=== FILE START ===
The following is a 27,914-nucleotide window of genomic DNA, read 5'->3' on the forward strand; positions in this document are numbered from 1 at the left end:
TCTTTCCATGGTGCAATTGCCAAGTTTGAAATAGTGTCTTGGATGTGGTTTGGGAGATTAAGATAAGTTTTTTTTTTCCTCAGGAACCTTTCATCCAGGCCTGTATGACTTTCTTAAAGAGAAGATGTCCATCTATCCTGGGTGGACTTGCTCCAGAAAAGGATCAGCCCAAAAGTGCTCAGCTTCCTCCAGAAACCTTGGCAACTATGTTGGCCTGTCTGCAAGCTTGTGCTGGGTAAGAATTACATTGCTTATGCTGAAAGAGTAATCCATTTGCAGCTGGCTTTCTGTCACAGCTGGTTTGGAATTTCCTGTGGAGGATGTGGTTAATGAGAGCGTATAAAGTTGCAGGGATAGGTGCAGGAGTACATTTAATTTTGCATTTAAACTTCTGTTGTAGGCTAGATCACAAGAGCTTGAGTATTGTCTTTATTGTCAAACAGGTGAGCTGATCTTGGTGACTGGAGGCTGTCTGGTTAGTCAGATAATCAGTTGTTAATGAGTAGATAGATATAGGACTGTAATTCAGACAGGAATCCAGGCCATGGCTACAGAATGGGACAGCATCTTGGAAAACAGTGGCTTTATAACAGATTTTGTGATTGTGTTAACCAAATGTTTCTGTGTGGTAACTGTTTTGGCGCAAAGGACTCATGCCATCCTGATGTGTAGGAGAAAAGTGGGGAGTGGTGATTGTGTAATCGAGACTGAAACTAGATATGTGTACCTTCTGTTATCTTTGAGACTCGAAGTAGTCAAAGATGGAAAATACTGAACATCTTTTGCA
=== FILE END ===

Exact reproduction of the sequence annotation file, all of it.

The following is a 27,914-nucleotide window of genomic DNA, read 5'->3' on the forward strand; positions in this document are numbered from 1 at the left end:
TCTTTCCATGGTGCAATTGCCAAGTTTGAAATAGTGTCTTGGATGTGGTTTGGGAGATTAAGATAAGTTTTTTTTTTCCTCAGGAACCTTTCATCCAGGCCTGTATGACTTTCTTAAAGAGAAGATGTCCATCTATCCTGGGTGGACTTGCTCCAGAAAAGGATCAGCCCAAAAGTGCTCAGCTTCCTCCAGAAACCTTGGCAACTATGTTGGCCTGTCTGCAAGCTTGTGCTGGGTAAGAATTACATTGCTTATGCTGAAAGAGTAATCCATTTGCAGCTGGCTTTCTGTCACAGCTGGTTTGGAATTTCCTGTGGAGGATGTGGTTAATGAGAGCGTATAAAGTTGCAGGGATAGGTGCAGGAGTACATTTAATTTTGCATTTAAACTTCTGTTGTAGGCTAGATCACAAGAGCTTGAGTATTGTCTTTATTGTCAAACAGGTGAGCTGATCTTGGTGACTGGAGGCTGTCTGGTTAGTCAGATAATCAGTTGTTAATGAGTAGATAGATATAGGACTGTAATTCAGACAGGAATCCAGGCCATGGCTACAGAATGGGACAGCATCTTGGAAAACAGTGGCTTTATAACAGATTTTGTGATTGTGTTAACCAAATGTTTCTGTGTGGTAACTGTTTTGGCGCAAAGGACTCATGCCATCCTGATGTGTAGGAGAAAAGTGGGGAGTGGTGATTGTGTAATCGAGACTGAAACTAGATATGTGTACCTTCTGTTATCTTTGAGACTCGAAGTAGTCAAAGATGGAAAATACTGAACATCTTTTGCA